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Political Competitiveness

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  • Casey B. Mulligan
  • Kevin K. Tsui

Abstract

Political competitiveness - which many interpret as the degree of democracy - can be modeled as a monopolistic competition. All regimes are constrained by the threat of "entry," and thereby seek some combination of popular support and political entry barriers. This simple model predicts that many public policies are unrelated to political competitiveness, and that even unchallenged nondemocratic regimes should tax far short of their Laffer curve maximum. Economic sanctions, odious debt repudiation, and other policies designed to punish dictators can have the unintended consequences of increasing oppression and discouraging competition. Since entry barriers are a form of increasing returns, democratic countries (defined according to low entry barriers) are more likely to subdivide and nondemocratic countries are more likely to merge. These and other predictions are consistent with previous empirical findings on comparative public finance, election contests, international conflict, the size of nations, and the Lipset hypothesis. As in the private sector, the number of competitors is not necessarily a good indicator of public sector competitiveness.

Suggested Citation

  • Casey B. Mulligan & Kevin K. Tsui, 2006. "Political Competitiveness," NBER Working Papers 12653, National Bureau of Economic Research, Inc.
  • Handle: RePEc:nbr:nberwo:12653
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    File URL: http://www.nber.org/papers/w12653.pdf
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    Cited by:

    1. Daron Acemoglu & James A. Robinson, 2008. "Persistence of Power, Elites, and Institutions," American Economic Review, American Economic Association, vol. 98(1), pages 267-293, March.
    2. Berdegué, J. & Carriazo, F. & Jara, B. & Modrego, F. & Soloaga, I., 2012. "Ciudades, territorios y crecimiento inclusivo en Latinoamérica: Los casos de Chile, Colombia y México," Working papers 118, Rimisp Latin American Center for Rural Development.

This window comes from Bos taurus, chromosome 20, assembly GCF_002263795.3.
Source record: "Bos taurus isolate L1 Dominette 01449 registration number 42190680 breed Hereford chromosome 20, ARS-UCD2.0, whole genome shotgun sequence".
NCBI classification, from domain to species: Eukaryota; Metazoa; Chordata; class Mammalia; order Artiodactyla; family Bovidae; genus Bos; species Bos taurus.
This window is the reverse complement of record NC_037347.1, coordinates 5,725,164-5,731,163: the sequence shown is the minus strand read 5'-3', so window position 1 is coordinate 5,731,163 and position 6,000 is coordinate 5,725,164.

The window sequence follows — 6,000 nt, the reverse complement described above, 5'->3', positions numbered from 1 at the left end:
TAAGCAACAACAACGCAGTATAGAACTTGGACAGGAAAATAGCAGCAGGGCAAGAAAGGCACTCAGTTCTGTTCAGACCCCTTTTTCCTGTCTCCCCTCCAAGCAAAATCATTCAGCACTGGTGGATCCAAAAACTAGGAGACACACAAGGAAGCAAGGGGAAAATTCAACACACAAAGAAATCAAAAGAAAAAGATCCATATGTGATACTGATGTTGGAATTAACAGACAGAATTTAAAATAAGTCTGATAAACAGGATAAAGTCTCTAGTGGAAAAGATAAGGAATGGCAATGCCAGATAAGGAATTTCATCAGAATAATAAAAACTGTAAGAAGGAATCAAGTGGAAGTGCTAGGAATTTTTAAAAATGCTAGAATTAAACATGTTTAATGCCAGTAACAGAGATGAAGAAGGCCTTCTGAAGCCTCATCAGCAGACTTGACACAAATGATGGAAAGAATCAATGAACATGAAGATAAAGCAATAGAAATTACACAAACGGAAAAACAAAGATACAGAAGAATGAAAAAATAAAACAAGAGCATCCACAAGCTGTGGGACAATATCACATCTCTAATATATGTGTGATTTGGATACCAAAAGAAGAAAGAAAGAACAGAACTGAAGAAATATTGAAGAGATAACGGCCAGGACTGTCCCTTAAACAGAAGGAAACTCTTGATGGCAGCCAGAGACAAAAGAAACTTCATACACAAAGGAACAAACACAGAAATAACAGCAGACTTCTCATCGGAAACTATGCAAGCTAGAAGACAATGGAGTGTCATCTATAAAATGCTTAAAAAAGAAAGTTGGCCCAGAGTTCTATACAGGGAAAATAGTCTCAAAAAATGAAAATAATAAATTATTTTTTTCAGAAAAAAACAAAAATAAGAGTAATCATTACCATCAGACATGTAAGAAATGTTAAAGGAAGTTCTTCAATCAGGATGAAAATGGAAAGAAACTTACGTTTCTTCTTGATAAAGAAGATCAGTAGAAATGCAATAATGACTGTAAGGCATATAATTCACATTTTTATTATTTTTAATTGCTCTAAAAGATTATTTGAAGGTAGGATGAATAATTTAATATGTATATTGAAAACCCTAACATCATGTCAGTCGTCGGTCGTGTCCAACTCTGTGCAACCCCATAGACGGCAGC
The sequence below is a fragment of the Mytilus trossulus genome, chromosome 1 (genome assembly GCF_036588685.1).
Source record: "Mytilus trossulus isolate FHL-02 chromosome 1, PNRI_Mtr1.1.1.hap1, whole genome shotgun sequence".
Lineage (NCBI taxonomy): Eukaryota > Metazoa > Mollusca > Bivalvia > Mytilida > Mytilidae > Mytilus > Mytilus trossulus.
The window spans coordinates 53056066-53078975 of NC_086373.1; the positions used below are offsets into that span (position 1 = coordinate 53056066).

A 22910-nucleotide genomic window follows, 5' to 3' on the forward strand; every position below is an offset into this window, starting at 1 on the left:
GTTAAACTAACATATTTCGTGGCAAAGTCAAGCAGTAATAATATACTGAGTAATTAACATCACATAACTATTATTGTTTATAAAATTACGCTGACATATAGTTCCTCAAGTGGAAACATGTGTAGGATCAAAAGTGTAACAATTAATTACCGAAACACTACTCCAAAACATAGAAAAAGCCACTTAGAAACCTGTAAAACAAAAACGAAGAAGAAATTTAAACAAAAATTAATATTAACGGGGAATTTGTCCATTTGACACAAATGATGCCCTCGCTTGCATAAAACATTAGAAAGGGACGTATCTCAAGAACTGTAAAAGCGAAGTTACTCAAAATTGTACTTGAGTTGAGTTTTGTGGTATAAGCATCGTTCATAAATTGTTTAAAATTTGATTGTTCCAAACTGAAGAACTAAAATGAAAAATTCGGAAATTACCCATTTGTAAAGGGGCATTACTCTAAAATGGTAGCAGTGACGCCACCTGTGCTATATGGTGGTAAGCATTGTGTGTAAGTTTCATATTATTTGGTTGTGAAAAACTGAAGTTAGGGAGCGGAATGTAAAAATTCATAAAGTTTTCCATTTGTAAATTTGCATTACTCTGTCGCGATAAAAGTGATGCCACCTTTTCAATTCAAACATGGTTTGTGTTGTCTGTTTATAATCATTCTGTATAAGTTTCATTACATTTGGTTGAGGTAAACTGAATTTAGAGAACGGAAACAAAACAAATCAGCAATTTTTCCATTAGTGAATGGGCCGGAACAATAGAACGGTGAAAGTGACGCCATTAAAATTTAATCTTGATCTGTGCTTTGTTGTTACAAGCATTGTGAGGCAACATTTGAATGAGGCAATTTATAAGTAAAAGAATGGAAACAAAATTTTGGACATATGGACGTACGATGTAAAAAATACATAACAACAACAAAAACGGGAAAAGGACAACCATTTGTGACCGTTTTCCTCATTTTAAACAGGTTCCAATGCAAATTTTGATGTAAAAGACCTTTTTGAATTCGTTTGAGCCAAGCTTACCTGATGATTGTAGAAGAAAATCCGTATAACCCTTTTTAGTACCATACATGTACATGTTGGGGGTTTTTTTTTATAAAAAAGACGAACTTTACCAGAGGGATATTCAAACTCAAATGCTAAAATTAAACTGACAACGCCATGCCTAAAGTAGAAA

3. Alfano, Maria Rosaria & Baraldi, Anna Laura & Cantabene, Claudia, 2013. "The role of political competition in the link between electoral systems and corruption: The Italian case," Journal of Behavioral and Experimental Economics (formerly The Journal of Socio-Economics), Elsevier, vol. 47(C), pages 1-10.
    4. M. Alfano & A. Baraldi, 2015. "Is there an optimal level of political competition in terms of economic growth? Evidence from Italy," European Journal of Law and Economics, Springer, vol. 39(2), pages 263-285, April.
    5. Mulligan, Casey B. & Tsui, Kevin K., 2015. "Political entry, public policies, and the economy," Research in Economics, Elsevier, vol. 69(3), pages 377-397.
    6. Donna Driscoll & Dennis Halcoussis & Anton D. Lowenberg, 2011. "Economic Sanctions And Culture," Defence and Peace Economics, Taylor & Francis Journals, vol. 22(4), pages 423-448, August.
    7. Man, Georg, 2014. "Political competition and economic growth: A nonlinear relationship?," European Journal of Political Economy, Elsevier, vol. 36(C), pages 287-302.
    8. Berdegué, Julio A. & Carriazo, Fernando & Jara, Benjamín & Modrego, Félix & Soloaga, Isidro, 2015. "Cities, Territories, and Inclusive Growth: Unraveling Urban–Rural Linkages in Chile, Colombia, and Mexico," World Development, Elsevier, vol. 73(C), pages 56-71.

    More about this item

    JEL classification:

    • H11 - Public Economics - - Structure and Scope of Government - - - Structure and Scope of Government
    • L12 - Industrial Organization - - Market Structure, Firm Strategy, and Market Performance - - - Monopoly; Monopolization Strategies
    • P16 - Economic Systems - - Capitalist Systems - - - Political Economy of Capitalism

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